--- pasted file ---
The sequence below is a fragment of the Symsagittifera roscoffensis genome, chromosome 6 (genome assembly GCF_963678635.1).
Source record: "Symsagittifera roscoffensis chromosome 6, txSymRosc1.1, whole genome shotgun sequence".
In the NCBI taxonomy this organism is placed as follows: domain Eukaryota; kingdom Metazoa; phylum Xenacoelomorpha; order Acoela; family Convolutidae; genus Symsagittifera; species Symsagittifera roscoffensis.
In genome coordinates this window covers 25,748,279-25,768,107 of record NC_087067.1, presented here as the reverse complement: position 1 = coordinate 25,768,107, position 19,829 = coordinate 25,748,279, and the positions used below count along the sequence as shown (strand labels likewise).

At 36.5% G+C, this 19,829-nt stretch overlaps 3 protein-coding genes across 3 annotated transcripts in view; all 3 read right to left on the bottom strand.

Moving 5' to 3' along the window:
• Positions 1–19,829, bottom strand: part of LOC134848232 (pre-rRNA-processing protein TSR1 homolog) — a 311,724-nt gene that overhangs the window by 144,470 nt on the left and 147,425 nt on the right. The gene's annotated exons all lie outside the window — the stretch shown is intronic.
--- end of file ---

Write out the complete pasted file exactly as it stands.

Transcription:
The sequence below is a fragment of the Symsagittifera roscoffensis genome, chromosome 6 (genome assembly GCF_963678635.1).
Source record: "Symsagittifera roscoffensis chromosome 6, txSymRosc1.1, whole genome shotgun sequence".
In the NCBI taxonomy this organism is placed as follows: domain Eukaryota; kingdom Metazoa; phylum Xenacoelomorpha; order Acoela; family Convolutidae; genus Symsagittifera; species Symsagittifera roscoffensis.
In genome coordinates this window covers 25,748,279-25,768,107 of record NC_087067.1, presented here as the reverse complement: position 1 = coordinate 25,768,107, position 19,829 = coordinate 25,748,279, and the positions used below count along the sequence as shown (strand labels likewise).

At 36.5% G+C, this 19,829-nt stretch overlaps 3 protein-coding genes across 3 annotated transcripts in view; all 3 read right to left on the bottom strand.

Moving 5' to 3' along the window:
• Positions 1–19,829, bottom strand: part of LOC134848232 (pre-rRNA-processing protein TSR1 homolog) — a 311,724-nt gene that overhangs the window by 144,470 nt on the left and 147,425 nt on the right. The gene's annotated exons all lie outside the window — the stretch shown is intronic.